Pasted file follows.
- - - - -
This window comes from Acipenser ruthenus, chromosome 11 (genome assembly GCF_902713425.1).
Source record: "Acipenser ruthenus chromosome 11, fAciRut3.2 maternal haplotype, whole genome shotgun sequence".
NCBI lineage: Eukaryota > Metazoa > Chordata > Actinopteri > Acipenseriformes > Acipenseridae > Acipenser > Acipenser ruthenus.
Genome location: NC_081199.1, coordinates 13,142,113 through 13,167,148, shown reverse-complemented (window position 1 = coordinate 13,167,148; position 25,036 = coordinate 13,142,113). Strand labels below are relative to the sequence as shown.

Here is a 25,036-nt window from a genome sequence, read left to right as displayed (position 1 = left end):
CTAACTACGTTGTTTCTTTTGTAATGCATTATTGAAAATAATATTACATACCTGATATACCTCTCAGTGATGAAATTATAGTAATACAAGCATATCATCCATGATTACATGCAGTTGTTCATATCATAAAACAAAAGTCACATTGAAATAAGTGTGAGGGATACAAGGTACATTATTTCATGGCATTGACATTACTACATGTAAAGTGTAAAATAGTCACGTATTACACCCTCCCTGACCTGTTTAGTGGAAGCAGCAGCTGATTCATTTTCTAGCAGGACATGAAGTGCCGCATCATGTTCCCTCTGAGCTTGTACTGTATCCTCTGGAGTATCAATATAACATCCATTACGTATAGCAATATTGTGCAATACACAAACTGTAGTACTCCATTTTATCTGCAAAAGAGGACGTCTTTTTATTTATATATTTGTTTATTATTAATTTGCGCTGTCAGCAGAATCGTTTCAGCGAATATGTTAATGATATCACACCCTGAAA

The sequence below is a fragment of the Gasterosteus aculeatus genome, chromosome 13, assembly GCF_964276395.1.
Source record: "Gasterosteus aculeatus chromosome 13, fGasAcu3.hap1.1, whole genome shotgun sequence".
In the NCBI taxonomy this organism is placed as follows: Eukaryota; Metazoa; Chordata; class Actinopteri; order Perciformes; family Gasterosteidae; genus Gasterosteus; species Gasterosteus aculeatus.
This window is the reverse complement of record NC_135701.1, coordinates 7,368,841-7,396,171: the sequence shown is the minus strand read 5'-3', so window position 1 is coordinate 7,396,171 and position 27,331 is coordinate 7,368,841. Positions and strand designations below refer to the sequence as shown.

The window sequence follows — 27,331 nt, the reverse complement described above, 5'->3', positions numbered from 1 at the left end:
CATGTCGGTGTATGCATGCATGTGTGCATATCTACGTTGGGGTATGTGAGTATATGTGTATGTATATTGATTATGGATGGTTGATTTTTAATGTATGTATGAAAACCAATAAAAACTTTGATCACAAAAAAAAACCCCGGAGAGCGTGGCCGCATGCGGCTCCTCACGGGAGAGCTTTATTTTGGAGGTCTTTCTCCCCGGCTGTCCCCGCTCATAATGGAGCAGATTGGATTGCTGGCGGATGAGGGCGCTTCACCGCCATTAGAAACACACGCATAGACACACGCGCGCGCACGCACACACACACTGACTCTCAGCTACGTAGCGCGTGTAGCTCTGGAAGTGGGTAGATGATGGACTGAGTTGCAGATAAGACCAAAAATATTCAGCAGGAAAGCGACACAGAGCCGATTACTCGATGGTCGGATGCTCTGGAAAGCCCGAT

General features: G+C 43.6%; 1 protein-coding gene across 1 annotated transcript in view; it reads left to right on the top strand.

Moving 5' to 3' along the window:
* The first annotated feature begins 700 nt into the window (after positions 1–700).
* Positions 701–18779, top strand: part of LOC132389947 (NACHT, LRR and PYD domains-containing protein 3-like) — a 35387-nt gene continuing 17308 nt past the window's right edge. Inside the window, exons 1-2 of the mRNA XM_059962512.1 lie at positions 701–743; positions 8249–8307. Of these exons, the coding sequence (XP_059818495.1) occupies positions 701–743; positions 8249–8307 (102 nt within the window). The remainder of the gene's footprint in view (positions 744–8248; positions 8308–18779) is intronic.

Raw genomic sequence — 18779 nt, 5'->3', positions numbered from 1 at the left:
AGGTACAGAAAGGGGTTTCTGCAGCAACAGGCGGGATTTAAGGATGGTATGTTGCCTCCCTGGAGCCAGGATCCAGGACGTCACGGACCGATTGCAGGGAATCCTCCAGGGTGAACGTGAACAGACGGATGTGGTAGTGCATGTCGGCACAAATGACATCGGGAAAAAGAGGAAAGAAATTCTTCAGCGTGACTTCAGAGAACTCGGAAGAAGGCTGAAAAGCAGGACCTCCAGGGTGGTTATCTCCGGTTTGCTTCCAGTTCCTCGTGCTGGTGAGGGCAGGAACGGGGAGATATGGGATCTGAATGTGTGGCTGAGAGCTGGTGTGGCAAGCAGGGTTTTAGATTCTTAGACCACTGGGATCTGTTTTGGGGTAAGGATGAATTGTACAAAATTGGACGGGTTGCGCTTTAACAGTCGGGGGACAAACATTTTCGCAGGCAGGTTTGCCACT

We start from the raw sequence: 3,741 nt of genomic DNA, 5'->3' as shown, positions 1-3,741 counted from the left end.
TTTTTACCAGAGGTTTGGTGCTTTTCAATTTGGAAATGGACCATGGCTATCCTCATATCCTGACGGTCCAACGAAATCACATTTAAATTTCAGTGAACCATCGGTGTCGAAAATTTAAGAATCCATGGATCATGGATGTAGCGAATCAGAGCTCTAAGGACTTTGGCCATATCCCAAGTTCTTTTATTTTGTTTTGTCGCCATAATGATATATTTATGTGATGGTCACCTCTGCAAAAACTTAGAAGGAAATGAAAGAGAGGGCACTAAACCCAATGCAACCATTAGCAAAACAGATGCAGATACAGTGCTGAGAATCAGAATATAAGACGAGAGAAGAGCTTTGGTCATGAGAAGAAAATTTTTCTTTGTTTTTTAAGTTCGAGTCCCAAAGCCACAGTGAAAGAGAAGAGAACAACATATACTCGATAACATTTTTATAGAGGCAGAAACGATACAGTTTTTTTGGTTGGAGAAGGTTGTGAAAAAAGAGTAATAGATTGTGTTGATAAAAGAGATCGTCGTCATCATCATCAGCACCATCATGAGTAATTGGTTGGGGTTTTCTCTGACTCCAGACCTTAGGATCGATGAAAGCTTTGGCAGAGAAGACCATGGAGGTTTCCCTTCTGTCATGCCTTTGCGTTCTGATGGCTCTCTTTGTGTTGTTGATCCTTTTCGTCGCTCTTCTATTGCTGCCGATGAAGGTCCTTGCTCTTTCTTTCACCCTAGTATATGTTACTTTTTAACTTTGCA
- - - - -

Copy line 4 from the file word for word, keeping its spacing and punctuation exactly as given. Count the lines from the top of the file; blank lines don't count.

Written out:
Genome location: NC_081199.1, coordinates 13,142,113 through 13,167,148, shown reverse-complemented (window position 1 = coordinate 13,167,148; position 25,036 = coordinate 13,142,113). Strand labels below are relative to the sequence as shown.